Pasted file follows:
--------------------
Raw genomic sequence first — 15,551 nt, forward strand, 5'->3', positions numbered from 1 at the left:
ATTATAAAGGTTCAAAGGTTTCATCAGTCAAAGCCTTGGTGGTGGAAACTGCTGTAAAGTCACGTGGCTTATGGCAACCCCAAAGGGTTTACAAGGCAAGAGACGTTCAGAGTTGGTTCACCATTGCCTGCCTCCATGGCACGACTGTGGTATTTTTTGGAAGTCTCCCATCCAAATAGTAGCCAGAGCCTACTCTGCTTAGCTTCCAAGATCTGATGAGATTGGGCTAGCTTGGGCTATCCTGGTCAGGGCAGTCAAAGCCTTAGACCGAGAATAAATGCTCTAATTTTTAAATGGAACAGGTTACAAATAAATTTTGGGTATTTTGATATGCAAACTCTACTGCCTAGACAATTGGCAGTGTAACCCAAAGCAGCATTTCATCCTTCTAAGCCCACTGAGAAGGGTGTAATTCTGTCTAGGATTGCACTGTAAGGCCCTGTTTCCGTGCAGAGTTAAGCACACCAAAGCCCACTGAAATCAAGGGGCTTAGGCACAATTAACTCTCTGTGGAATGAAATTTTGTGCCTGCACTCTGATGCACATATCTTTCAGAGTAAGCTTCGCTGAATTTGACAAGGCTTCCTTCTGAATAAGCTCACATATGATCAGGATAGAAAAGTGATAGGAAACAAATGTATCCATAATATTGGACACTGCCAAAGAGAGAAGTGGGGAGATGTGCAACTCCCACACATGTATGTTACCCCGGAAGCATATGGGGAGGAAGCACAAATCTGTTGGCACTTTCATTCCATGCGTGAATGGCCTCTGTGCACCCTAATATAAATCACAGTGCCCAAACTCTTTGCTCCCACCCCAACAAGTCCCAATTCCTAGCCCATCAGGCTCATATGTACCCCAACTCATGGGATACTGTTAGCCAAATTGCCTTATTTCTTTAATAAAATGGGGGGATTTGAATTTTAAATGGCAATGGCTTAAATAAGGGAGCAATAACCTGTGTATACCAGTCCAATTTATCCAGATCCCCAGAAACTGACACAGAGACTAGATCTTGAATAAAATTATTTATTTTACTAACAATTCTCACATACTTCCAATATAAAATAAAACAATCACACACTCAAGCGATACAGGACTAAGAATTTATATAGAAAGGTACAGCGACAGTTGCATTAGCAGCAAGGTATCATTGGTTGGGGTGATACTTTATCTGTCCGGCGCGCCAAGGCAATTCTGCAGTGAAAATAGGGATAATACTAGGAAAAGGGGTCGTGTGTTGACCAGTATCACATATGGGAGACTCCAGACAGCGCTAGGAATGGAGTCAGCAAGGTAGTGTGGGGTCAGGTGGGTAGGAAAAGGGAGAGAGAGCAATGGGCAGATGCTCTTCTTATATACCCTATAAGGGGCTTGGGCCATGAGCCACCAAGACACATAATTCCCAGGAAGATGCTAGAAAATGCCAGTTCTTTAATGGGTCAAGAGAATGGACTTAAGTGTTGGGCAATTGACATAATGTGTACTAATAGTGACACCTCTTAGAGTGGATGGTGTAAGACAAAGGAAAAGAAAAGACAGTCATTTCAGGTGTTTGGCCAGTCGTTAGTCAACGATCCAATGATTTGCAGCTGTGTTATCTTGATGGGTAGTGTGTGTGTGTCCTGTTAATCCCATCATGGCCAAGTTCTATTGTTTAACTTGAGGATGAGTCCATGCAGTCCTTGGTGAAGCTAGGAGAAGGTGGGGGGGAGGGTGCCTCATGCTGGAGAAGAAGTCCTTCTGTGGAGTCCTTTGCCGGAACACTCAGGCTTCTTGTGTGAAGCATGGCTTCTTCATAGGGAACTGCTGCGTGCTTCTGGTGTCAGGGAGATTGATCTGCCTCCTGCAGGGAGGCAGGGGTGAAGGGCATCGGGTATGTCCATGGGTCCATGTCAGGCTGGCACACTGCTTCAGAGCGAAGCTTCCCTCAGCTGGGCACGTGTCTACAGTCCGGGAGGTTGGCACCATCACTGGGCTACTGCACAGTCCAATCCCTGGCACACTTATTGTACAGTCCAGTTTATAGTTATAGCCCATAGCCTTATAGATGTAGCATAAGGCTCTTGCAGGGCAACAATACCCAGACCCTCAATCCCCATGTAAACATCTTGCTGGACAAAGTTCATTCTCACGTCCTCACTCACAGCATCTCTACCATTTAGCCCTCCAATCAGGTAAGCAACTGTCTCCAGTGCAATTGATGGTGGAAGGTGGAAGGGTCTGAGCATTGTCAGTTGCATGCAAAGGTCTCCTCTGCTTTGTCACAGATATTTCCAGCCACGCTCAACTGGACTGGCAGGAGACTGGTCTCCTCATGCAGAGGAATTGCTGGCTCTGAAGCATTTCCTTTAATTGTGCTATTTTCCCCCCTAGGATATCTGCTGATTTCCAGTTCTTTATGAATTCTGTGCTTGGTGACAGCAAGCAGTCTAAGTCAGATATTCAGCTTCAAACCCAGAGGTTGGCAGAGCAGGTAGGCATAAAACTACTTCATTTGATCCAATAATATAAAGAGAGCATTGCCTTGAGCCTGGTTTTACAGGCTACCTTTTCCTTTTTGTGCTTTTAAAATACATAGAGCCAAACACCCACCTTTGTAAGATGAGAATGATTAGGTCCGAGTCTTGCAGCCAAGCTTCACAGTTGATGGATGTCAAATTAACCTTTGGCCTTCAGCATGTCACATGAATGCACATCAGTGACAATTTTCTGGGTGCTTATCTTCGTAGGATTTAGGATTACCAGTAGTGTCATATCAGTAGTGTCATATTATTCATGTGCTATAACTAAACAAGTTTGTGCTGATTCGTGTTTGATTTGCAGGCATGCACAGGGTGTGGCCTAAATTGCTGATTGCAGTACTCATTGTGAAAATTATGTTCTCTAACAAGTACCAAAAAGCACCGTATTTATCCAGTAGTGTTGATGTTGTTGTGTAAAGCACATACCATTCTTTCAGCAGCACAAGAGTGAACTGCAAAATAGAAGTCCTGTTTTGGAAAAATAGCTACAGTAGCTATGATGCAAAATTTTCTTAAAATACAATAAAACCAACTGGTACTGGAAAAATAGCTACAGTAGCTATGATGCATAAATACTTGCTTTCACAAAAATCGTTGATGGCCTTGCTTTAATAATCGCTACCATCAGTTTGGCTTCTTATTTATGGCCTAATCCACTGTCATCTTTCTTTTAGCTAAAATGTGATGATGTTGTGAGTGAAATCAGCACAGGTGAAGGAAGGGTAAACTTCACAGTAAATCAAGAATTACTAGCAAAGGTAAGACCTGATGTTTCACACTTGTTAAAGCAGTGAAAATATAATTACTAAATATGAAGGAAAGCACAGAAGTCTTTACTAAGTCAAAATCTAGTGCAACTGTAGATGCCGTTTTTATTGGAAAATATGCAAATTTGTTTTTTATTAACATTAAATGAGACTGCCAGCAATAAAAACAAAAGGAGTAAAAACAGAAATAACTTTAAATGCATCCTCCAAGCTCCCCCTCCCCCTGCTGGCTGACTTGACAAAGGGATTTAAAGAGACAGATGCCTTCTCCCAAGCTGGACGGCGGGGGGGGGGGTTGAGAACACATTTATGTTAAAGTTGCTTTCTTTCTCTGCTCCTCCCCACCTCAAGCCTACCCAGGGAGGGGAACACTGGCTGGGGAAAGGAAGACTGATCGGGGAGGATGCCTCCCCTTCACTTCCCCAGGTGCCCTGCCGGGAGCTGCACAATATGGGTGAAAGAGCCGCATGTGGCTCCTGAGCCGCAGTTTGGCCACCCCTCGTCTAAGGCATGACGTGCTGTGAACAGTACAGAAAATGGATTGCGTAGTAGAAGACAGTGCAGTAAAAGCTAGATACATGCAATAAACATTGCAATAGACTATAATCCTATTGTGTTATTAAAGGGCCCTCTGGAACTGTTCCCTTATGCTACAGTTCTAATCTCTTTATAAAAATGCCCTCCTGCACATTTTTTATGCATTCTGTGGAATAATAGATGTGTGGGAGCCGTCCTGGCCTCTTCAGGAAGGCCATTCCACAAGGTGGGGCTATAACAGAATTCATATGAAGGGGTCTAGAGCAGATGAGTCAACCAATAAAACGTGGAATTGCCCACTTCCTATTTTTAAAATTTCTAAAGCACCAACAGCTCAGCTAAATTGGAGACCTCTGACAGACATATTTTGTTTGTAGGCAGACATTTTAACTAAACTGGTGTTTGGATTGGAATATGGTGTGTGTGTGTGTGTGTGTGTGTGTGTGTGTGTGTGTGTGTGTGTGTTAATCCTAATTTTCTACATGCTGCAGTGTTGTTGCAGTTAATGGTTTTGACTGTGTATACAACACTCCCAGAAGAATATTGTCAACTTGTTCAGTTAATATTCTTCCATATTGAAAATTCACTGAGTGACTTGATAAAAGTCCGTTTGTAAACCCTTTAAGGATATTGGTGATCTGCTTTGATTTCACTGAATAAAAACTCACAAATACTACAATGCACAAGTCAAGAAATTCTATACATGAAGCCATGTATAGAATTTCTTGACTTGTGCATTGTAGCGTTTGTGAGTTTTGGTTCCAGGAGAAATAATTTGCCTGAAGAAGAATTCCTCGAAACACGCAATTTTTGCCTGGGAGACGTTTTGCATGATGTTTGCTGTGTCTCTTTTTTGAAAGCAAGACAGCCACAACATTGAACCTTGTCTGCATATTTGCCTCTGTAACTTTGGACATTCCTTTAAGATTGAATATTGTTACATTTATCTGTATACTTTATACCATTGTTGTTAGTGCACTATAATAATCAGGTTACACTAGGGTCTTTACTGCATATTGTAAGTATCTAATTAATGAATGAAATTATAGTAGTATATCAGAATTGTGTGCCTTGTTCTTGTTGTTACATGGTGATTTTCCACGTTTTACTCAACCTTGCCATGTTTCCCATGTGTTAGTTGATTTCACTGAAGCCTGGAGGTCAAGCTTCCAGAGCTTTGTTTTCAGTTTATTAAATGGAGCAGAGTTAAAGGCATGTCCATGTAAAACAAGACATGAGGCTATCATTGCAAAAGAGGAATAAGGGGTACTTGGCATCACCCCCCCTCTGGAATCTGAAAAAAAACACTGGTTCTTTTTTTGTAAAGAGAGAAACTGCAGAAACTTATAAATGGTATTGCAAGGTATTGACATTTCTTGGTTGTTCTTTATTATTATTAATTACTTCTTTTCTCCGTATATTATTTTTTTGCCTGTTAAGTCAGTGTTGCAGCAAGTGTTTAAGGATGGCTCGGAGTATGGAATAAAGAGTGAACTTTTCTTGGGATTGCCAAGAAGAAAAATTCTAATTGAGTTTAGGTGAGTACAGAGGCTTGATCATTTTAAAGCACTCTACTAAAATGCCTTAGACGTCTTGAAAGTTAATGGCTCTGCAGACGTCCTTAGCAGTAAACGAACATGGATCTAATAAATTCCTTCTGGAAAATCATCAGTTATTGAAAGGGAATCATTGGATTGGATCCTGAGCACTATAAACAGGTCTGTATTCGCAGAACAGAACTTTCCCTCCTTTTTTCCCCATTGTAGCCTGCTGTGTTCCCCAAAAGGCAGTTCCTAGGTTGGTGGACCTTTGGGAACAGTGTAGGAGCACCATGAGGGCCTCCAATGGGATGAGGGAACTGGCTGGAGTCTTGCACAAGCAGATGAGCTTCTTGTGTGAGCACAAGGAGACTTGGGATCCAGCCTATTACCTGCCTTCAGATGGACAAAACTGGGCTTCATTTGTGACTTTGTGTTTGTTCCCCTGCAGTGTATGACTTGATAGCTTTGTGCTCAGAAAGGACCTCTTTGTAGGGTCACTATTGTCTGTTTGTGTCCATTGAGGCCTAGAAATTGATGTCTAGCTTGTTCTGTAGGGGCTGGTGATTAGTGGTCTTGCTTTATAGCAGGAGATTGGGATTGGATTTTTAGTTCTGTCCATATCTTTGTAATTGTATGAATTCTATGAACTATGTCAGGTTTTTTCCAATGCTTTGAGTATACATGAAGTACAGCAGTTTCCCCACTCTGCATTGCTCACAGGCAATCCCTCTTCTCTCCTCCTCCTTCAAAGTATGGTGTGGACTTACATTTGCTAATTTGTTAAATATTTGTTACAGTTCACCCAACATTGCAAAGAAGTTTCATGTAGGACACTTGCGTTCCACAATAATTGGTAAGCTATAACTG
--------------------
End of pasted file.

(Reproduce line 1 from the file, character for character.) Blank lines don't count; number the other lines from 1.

Raw genomic sequence first — 15,551 nt, forward strand, 5'->3', positions numbered from 1 at the left: